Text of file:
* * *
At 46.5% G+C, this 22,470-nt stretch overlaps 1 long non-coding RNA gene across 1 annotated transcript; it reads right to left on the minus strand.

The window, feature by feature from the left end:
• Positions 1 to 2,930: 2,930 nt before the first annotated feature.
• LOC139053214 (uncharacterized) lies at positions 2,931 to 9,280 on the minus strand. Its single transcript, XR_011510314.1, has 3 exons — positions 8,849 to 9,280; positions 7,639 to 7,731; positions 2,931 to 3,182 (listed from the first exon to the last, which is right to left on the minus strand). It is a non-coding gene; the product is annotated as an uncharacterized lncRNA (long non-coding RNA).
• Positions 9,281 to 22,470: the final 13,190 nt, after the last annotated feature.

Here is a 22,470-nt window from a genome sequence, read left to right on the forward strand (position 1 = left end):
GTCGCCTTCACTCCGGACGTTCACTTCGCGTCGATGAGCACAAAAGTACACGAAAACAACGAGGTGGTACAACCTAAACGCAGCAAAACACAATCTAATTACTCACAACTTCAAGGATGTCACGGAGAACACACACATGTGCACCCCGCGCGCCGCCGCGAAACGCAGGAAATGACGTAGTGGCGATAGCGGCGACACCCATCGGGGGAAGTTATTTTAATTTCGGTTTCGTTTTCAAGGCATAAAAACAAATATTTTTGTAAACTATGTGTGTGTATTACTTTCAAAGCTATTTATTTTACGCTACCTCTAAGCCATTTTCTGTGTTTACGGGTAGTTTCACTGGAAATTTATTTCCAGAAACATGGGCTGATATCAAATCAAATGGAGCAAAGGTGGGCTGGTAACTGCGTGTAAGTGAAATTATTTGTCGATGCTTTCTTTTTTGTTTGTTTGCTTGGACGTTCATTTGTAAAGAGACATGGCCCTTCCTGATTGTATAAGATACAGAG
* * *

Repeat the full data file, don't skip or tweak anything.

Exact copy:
At 46.5% G+C, this 22,470-nt stretch overlaps 1 long non-coding RNA gene across 1 annotated transcript; it reads right to left on the minus strand.

The window, feature by feature from the left end:
• Positions 1 to 2,930: 2,930 nt before the first annotated feature.
• LOC139053214 (uncharacterized) lies at positions 2,931 to 9,280 on the minus strand. Its single transcript, XR_011510314.1, has 3 exons — positions 8,849 to 9,280; positions 7,639 to 7,731; positions 2,931 to 3,182 (listed from the first exon to the last, which is right to left on the minus strand). It is a non-coding gene; the product is annotated as an uncharacterized lncRNA (long non-coding RNA).
• Positions 9,281 to 22,470: the final 13,190 nt, after the last annotated feature.

Here is a 22,470-nt window from a genome sequence, read left to right on the forward strand (position 1 = left end):
GTCGCCTTCACTCCGGACGTTCACTTCGCGTCGATGAGCACAAAAGTACACGAAAACAACGAGGTGGTACAACCTAAACGCAGCAAAACACAATCTAATTACTCACAACTTCAAGGATGTCACGGAGAACACACACATGTGCACCCCGCGCGCCGCCGCGAAACGCAGGAAATGACGTAGTGGCGATAGCGGCGACACCCATCGGGGGAAGTTATTTTAATTTCGGTTTCGTTTTCAAGGCATAAAAACAAATATTTTTGTAAACTATGTGTGTGTATTACTTTCAAAGCTATTTATTTTACGCTACCTCTAAGCCATTTTCTGTGTTTACGGGTAGTTTCACTGGAAATTTATTTCCAGAAACATGGGCTGATATCAAATCAAATGGAGCAAAGGTGGGCTGGTAACTGCGTGTAAGTGAAATTATTTGTCGATGCTTTCTTTTTTGTTTGTTTGCTTGGACGTTCATTTGTAAAGAGACATGGCCCTTCCTGATTGTATAAGATACAGAG